This year’s Mahoning Valley Skilled Trades Expo in Canfield has already proven to be a success for the local electrical training centers.
The September event at the Canfield Fairgrounds drew about 4,000 students from schools in Trumbull, Mahoning, Columbiana and surrounding counties, along with another 100 adults, said Scott Satterlee, membership development coordinator for IBEW Local 64 in Youngstown.
“It was a great experience to show teens options for after graduation,” Satterlee said.
Oftentimes, people associate electricians with working solely on panels and wires. “There’s a lot more to it than those things,” Satterlee said.
Students gravitated to a line truck and bucket truck from VEC, Inc., where they were able to operate the equipment under supervision of electricians.
To further connect with students, local apprentices manned other hands-on demonstrations and shared with the students what they have been learning about the trade.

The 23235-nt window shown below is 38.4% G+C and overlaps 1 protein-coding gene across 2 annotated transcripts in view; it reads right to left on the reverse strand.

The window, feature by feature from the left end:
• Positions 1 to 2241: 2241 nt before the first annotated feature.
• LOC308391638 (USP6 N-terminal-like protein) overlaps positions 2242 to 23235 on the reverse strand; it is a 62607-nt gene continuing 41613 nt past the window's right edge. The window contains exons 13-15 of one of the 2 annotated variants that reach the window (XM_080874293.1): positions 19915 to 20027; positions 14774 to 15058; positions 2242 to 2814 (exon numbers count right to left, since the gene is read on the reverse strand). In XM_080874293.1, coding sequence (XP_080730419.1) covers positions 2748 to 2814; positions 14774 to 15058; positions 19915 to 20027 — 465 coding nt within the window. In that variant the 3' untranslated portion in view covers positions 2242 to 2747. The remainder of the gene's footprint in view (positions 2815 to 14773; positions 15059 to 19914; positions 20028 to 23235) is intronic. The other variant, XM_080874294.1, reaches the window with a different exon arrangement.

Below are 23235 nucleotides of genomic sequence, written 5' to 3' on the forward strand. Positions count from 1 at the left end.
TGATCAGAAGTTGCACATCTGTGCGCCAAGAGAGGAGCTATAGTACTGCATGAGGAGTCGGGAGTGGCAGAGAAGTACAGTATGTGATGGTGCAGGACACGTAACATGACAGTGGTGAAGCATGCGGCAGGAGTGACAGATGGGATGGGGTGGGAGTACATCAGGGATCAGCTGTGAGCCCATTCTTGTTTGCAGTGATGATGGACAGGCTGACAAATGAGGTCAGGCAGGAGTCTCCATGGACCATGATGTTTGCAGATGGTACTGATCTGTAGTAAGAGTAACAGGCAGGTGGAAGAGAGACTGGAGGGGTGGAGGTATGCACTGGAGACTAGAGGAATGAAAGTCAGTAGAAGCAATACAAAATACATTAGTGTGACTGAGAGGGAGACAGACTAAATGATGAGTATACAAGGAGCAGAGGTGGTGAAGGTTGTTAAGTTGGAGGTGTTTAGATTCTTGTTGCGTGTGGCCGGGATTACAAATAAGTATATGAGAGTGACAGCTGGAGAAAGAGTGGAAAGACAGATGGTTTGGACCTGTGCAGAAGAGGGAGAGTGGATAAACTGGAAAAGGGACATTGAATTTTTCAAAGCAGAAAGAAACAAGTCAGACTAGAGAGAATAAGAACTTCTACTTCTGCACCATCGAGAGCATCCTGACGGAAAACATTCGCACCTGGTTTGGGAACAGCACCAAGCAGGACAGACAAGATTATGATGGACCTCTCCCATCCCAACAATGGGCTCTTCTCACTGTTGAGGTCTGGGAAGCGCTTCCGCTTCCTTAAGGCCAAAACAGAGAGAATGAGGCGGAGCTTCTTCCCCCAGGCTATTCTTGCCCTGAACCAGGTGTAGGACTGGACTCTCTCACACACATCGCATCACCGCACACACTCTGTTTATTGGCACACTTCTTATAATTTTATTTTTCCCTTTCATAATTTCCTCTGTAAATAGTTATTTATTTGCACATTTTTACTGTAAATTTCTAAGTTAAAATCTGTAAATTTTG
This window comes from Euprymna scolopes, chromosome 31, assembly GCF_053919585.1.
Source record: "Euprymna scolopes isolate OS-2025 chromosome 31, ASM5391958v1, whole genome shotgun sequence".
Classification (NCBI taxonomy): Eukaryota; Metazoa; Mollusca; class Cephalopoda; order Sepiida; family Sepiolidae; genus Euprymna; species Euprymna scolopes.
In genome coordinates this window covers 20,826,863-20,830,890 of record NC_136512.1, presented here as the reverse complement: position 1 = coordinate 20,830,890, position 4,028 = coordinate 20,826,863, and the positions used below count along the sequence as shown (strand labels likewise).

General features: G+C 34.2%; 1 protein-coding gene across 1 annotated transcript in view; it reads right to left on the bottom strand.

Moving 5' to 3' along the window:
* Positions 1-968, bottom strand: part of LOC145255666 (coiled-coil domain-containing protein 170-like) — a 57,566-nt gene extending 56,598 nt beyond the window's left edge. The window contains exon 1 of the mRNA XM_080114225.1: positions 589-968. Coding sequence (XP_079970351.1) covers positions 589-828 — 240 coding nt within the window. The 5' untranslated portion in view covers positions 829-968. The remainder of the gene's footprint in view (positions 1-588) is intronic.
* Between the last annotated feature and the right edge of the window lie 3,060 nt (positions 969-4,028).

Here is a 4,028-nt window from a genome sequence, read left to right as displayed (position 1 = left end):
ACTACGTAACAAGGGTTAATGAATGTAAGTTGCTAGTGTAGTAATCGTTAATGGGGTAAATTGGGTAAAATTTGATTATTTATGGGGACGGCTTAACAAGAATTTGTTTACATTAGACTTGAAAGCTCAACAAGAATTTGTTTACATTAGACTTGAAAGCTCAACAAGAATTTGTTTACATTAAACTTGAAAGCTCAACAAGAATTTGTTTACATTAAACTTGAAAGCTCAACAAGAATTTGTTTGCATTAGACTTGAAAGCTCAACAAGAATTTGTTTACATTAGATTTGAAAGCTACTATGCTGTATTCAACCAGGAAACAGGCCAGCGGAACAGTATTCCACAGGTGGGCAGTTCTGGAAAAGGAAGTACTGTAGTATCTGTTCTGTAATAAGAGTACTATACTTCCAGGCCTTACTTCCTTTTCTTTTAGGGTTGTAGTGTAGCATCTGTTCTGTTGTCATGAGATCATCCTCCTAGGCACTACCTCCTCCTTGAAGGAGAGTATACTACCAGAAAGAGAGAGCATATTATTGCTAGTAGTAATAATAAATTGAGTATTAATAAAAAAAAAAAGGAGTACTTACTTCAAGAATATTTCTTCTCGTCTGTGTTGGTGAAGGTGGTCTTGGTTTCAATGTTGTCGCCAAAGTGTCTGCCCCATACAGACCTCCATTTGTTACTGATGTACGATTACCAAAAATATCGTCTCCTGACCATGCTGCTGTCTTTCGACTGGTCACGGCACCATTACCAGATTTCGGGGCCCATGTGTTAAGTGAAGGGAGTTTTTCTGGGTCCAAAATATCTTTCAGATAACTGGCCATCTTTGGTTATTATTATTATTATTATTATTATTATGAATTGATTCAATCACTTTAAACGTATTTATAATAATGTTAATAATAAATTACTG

Conduit bending is not just for boys
Showing how attendees can bend conduit was Erin Pope, a first-year apprentice with IBEW Local 573 in Warren.
For her, there were two aspects of the two-day event that stood out: working alongside her fellow trade “brothers and sisters,” and “seeing the look on the kids’ faces when they saw what they can do with some conduit and a bender.”
Pope noticed more girls were excited to try their hand at conduit bending, because it’s probably something new to them.
“The guys for the most part have gotten some kind of experience with” conduit bending and having exposure to trades, Pope said. “If (the girls) are anything like me, they want to prove they can keep up with the guys, even if it’s just to themselves.”
Satterlee echoed Pope, saying, “The girls weren’t afraid to hop in and try their hand at it.”
Next year, the conduit demonstration will be doubled. “That was the biggest hit there for us,” Satterlee said.
Overall, the expo was a success, as the conversations with local industry professionals ignited tangible interest for students.
Schools reaching out for follow-up visits
Ed Emerick, training director for the Youngstown Electrical JATC, has some upcoming appointments to visit students to continue the discussion about becoming an electrician.
Those appointments, Emerick said, are “due to direct communication with the instructors or teachers who were present at the Expo.”
Some students have also reached out to the YJATC office on their own, inquiring about programs.
For information on the electrician apprentice program, visit ATradeThatPays.com.